The 4T65E includes a transmission shift kit that improves the shifting of any vehicle. It’s designed for use with both non-HD and HD versions of the gearbox and takes approximately two hours to install. Although there are some disadvantages, the positive aspects of a transmission upgrade outweigh them. Transmission upgrades can extend vehicle life and improve fuel economy, but they can also cause hard part failure. We do not recommend this kit for cars with 20″ wheels due to the risk of damaging an input shaft owing to additional rotational weight.
We found with many kits that there are no directions pertaining to shift firmness. Many users are left guessing how hard to set up their kits or wind up with a kit that shifts well on the first two gears but is too soft on the third and fourth. Because our kit has more shim sizes than our competitor’s, you may adjust the 1-2 and 2-3 shifts to four degrees of pressure using 4 levels of firmness for each shift. We provide a kit with the choices and instructions you need to get the best shift quality possible at a price that is reasonable.
A complete kit including a variety of shims, a new transmission filter, and thorough instructions is included. Because the trans pan gasket is made of rubber, it’s generally possible to reuse it.
4T65E Shift Kit: Installation Guide
Begin removing the 10mm bolts on the transmission pan by raising the car’s front. Remove the screws that are closest to the back of the car rather than those closest to the front so that the fluid drains toward the long end of the pan. Allow it to almost fully drain, even if this will happen anyhow since it will make a bigger mess. It’s simply avoiding some hassle for you. Remove the pan and wipe off both it and the magnet and gasket.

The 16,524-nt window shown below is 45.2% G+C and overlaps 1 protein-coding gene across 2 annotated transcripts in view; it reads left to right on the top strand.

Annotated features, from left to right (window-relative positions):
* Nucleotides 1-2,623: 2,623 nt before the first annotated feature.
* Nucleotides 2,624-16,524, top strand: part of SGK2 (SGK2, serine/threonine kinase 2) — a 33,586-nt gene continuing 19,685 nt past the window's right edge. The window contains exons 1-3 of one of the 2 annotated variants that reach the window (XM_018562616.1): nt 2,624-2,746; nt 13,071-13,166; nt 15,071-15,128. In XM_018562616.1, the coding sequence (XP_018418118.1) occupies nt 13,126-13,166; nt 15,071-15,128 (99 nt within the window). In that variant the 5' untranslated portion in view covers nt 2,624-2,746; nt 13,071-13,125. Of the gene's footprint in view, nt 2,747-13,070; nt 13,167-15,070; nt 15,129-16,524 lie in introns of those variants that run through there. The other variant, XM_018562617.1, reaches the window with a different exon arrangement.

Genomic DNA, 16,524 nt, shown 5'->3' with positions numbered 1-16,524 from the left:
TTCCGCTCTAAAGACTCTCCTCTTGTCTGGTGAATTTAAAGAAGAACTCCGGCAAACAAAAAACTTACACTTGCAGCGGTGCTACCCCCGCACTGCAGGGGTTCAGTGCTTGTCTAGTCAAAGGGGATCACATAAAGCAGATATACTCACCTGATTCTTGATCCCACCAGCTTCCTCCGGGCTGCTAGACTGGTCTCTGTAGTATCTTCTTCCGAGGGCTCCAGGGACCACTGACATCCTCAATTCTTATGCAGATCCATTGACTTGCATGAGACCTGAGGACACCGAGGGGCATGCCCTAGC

Remove the pan. We may now get to the filter. Twist it side to side to free it, then pull it straight down firmly. If necessary, replace the filter neck gasket.
We can now take out the accumulator after it’s been removed from the filter. It’s in color and includes the screws that must be undone and numbered for easy reference. When these bolts are taken out, the accumulator will fall and spatter transmission fluid all over the place. Once they’re loose, use one hand to hold up the accumulator while using another to take out the bolts by hand. Remove the steel wires from the accumulator with care so you don’t bend them. Make a note of each metal line’s position.
Remove the accumulator, place it face-up on a clean surface with the remaining bolts, and remove them. Remove the cover from the device. There are two cylinders inside, both of which have visible springs. Work on one side at a time. Remove spring by pulling up on it. Remove the small spring and metal plate it sits on while leaving the rod and major spring in place. Place a lengthier shim at the bottom of the rod. Remove the tiny spring from its base and replace it with the new spring if you’re using the optional 2-3 spring on the 1-2 accumulator. Remove the rod from the wall. Replace the small spring and base onto the rod. In the center of the spring, add a short shim. Repeat the same process for the alternative side.
Replace the accumulator cover. Install it in the transmission carefully, reinstalling and reseating the hard metal lines as needed. Check to see that the lines have been reseated correctly. You’ll get a slipping transaxle that burns up clutches if they’re not.
Reinstall the transaxle filter and add approximately 8 to 10 quarts of ATF. Replace the pan cover, then fill the transaxle with approximately 8 to 10 quarts of ATF, depending on how much fluid you lost. Make certain that the right fluid level has been obtained before taking the vehicle for a spin to ensure it isn’t slipping. When everything is in order, enjoy your new shift kit! Your wallet will be grateful to you for this!